Food. What a conundrum for a parent of a child with additional needs.

When we first entered the NHS system with Alex and our – thoroughly misguided – paediatrician suggested it could just be a problem with Alex’s sight that was delaying him (oh if that were the only thing…)

I remember asking my Health Visitor how you wean a child who is blind? And she told me that you did it just the same way as you do a neuro-typical child.

As it turned out of course, many, many other factors would come into play to make Alex’s eyesight the least of our worries.

So far down the pile it is – behind inability to walk and talk – that sometimes I’m genuinely surprised to see a note from his school that his visual impairment teacher has been in. But I digress. We started with baby rice (yak!) and moved through to baby porridge, so far so good.

But it turned out Alex had an aversion to a) certain textures and b) chewing. It’s effort Mummy.

So my freezer filled – and filled – with more puree’d and mashed food than I had ever done with Emma.

Night after night I did this as it was impossible to do it during the day.

My fridge covered in meal planners – 2 cubes chicken casserole, 1 cube broccoli (lucky boy) – weeks in advance.

Nursery was a godsend as suddenly it wasn’t just me doing all of this and their kitchen staff were brilliant – never too much trouble to mash/ blend/ serve something else if he just couldn’t manage.

Often he’d use his tongue to help mush it in his mouth. Or pop his thumb in his mouth to help.

It wasn’t pretty, but it was going down.

Delayed development meant his mouth muscles just weren’t there yet and, it turned out, he was too busy just trying to sit upright - there was no cognitive space left over to chew as well.

It was just like trying to pat your head and rub your tummy.

And then he was able to sit up independently. And suddenly, after what felt like an age of puree’d mush, of buying jars to take with us so we could go out somewhere as a family, little cubes of food became an option.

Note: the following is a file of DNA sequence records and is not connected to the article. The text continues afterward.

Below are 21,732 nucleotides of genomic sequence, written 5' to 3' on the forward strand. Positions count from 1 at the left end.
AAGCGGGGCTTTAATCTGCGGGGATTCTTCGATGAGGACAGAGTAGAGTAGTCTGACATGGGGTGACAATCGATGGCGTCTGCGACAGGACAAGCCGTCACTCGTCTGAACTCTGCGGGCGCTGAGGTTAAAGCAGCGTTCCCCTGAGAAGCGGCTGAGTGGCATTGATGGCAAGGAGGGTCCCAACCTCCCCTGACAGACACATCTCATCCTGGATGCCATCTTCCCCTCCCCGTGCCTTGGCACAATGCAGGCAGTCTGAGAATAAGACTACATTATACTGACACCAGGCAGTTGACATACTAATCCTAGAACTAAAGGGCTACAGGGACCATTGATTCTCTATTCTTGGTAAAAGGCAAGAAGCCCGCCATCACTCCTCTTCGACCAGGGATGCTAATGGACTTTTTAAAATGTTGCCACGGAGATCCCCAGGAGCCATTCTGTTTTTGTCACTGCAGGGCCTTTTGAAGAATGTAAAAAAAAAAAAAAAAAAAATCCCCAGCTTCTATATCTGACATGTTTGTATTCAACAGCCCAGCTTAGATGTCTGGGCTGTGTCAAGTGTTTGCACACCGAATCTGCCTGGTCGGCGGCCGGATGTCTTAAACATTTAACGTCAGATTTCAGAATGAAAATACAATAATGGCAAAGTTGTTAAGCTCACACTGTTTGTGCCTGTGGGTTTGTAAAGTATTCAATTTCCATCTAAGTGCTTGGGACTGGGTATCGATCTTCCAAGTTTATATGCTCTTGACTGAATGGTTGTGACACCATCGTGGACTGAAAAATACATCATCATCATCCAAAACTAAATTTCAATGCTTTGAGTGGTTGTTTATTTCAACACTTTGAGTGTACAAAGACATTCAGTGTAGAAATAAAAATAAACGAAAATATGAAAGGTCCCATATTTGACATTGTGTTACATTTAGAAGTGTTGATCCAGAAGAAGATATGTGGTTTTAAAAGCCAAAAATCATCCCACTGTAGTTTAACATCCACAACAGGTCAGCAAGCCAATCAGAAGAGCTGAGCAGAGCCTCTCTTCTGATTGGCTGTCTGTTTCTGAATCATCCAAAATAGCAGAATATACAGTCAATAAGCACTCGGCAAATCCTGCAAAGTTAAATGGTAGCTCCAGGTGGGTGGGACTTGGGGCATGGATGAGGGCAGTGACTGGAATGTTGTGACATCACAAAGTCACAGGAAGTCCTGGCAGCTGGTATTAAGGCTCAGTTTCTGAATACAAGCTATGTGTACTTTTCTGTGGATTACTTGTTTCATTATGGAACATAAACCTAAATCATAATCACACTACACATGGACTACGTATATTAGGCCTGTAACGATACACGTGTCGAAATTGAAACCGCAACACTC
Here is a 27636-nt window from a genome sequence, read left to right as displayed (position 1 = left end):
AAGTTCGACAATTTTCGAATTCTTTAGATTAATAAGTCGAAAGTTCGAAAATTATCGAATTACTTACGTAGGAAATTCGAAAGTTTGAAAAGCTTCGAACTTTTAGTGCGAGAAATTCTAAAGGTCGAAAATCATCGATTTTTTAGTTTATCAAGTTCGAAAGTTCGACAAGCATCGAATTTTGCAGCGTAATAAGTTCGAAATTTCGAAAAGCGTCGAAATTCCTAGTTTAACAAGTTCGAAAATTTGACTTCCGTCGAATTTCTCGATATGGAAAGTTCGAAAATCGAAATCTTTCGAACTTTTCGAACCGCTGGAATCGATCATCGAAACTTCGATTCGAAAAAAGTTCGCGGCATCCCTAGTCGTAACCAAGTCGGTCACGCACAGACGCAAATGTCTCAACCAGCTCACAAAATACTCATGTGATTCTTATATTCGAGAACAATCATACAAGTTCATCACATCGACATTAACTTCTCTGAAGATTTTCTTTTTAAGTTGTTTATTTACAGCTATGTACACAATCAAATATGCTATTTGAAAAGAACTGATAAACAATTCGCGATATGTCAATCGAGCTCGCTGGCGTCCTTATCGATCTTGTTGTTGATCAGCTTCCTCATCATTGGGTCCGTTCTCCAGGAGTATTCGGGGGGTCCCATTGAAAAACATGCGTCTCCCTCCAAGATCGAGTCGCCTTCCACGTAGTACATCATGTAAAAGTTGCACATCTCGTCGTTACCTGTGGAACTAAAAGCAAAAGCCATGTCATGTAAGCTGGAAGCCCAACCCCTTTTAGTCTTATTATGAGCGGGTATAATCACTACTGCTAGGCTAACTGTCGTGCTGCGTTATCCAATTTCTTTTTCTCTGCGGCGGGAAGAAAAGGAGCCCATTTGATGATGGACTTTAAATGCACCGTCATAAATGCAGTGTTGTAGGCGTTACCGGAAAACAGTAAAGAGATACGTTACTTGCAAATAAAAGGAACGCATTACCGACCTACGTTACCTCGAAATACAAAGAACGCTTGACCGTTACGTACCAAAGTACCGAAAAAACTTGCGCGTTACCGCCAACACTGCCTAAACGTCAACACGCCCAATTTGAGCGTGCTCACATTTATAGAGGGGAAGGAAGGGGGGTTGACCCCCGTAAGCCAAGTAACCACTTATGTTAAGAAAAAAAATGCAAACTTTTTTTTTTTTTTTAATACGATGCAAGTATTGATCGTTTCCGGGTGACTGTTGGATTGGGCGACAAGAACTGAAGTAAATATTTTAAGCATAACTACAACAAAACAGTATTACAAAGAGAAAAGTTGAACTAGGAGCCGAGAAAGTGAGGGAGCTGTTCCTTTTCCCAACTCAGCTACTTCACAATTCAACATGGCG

And little cubes became bigger cubes and suicide watch became less of an everyday occurrence (as, yet again, he’d choke on a piece of overly optimistic-sized meat) and he was able to eat every day food cut up into normal sized pieces.

In one of those moments of development not working in isolation… as those muscles improved he was able to make some sounds.

My little boy ‘spoke’. I heard his voice. I cried.

He’s babbling you understand, streams of nonsensical noises ‘dubbuh-dubbuh-dub’ being a particular favourite of mine, but there he is. In the room. Joining in the conversation as only Alex can.

We have a long, long way to go. Alex can finger feed beautifully, but he doesn’t always know when to stop, so you have to watch him the whole time to stop him over-stuffing.

He will pick up a loaded spoon or fork, but hasn’t yet worked out how to dig back in again for a refill. Sometimes he’ll just throw the fork down after taking the food.

This requires patience from us. And a lot of spoons.

But at the back of my mind as I watch my nearly five year old boy being spoon fed, flapping inappropriately, flinging his sippy cup across the floor and I know that – to an outsider – this must seem a ridiculous life to lead…

I am immensely proud of my boy. And I’m proud of my family too. For riding it out. For accepting him for who he is. And for helping make it happen.

Things you might like

Check out the Scooot

The mobility solution that evolves with your child’s needs

Find out more

Other articles you might enjoy...

Special Needs

Making Provisions

As my father will attest there was a point – when I was 6 or 7 – when…

Special Needs

This much I’ve learned…

I don’t know how I do it either.

Special Needs

All about a bed

In the beginning there was sleep. Far too much of it as it turns out. At the time…

Survey icon

Public Opinion…

Have you ever flown with your disabled child?